Resin wood furniture is not something new or ground-breaking in the world of interior design, but it’s still making its way to a widespread use. However, there are some pieces of furniture that are truly remarkable and have a huge impact on home decor. We want to share these pieces here with you.

The three most common types of resin that are used in fashioning furniture as well as other craftworks are polyurethane, epoxy and polyester resin. However, when it comes to resin wood furniture, polyurethane is used all too rarely (since it comes with a very short pot life, which means that the resin gets cured fairly quickly—in about 15-20 minutes).  Now, a quick cure time is advantageous for a number of situations, but it is actually a handicap when we are talking resin wood furniture—but more on that later! Apart from jewelry and other such items, polyurethane resin is used for pieces of furniture that are seen as alternatives to wood and metal ones, for example deck and patio furniture including lounge tables, faux-wicker furniture, lawn tables, etc. Here are over 20 remarkable examples of wood resin furniture.

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What is Resin Wood Furniture?

The most common type of resin wood furniture is where instead of applying a surface coat such as varnish, veneer, lacquer, paint or any white finish (pickling, liming, whitewashing), you let the resin soak into the wood’s individual fibers. Apart from making the wood more durable and weather-resistant, it also gives the wood a grainy and unfinished look, although it may slightly darken the wood, too. Resins are also available in different stain colors and you can use it over any existing stain (no need for sealing/filling) unless the stain is of vinyl- or varnish-based type.

Types of Resin Wood Furniture

If you are making wood furniture with resin, the two most common methods include the soaking resin into the wood (the method we have just described) and the other is inlaid wood furniture. In the latter case, you make a mould which you fill up with resin and any kind of wood material you will like (wood scraps, offcuts, wood slabs). This technique of resin-mould with flush finish is common to pen, jewelry and other sorts of resin-crafted pieces, but many furniture designers with innovative ideas are resorting to use inlaid resin wood furniture and the results are often gorgeous and breathtaking. The more traditional method is just as amenable to innovation as the latter. For example, thanks to the malleable nature of resin, you can mix acrylic paint with resin and then let the mixture penetrate into the wood, so that the acrylic gives wood the color whereas with resin, you get the desired shiny finish. And of course, you can use more than one color and regulate the dyeing in a manner so that it creates different patterns or beautiful swirls over and across the wood. More commonly, these methods are used o create beautiful table tops, but one may as well use it for other kinds of furniture or for different segments of a piece of furniture. In other words, as long as it looks aesthetically pleasing, you are free to go and let your imagination give a free rein!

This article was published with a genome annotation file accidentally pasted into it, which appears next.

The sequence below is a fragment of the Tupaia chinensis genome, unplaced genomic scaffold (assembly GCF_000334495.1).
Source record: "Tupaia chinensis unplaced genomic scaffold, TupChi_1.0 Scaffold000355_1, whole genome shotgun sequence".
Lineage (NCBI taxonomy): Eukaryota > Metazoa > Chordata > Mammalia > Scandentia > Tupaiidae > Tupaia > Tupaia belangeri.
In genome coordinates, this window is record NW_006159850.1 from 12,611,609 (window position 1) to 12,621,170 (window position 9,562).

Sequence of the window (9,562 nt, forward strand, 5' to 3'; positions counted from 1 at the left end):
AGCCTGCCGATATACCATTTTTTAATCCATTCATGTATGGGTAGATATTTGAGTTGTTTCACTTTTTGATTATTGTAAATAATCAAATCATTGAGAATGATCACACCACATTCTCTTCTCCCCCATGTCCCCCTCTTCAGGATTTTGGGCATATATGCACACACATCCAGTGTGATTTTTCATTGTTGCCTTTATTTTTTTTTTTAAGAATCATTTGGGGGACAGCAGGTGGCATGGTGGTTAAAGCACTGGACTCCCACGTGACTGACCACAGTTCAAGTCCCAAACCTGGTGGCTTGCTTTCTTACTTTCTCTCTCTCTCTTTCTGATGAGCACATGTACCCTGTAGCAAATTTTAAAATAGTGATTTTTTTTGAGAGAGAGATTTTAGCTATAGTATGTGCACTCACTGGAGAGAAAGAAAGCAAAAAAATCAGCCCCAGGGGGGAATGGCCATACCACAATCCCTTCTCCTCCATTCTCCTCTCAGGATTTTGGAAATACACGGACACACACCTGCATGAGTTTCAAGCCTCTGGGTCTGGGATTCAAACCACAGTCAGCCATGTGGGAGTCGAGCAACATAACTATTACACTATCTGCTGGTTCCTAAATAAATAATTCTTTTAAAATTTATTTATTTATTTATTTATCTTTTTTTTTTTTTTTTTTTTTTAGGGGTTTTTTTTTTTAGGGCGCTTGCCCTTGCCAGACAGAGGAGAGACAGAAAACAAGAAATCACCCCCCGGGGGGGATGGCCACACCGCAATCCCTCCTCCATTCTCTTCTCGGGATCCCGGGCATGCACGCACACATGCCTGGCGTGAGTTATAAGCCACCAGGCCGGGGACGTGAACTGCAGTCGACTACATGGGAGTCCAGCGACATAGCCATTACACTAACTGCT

Technique used to create resin wood furniture

No matter what kind of resin you are using, there is a part A and part B that is common to all. And you need to mix in these two parts carefully following the ratio instructions common to that type of resin as well as to the specific brand you are using. However, this is basic. Once you are done with it, comes the actual hard work of applying resin.